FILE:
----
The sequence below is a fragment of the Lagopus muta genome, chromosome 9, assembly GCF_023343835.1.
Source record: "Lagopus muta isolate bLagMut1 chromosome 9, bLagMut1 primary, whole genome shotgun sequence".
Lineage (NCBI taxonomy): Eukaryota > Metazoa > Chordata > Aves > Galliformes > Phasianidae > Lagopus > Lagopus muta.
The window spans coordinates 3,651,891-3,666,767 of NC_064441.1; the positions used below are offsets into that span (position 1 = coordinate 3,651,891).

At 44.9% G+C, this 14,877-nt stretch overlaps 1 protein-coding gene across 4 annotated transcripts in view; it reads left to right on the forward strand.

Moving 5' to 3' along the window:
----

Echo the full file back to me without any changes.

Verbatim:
The sequence below is a fragment of the Lagopus muta genome, chromosome 9, assembly GCF_023343835.1.
Source record: "Lagopus muta isolate bLagMut1 chromosome 9, bLagMut1 primary, whole genome shotgun sequence".
Lineage (NCBI taxonomy): Eukaryota > Metazoa > Chordata > Aves > Galliformes > Phasianidae > Lagopus > Lagopus muta.
The window spans coordinates 3,651,891-3,666,767 of NC_064441.1; the positions used below are offsets into that span (position 1 = coordinate 3,651,891).

At 44.9% G+C, this 14,877-nt stretch overlaps 1 protein-coding gene across 4 annotated transcripts in view; it reads left to right on the forward strand.

Moving 5' to 3' along the window: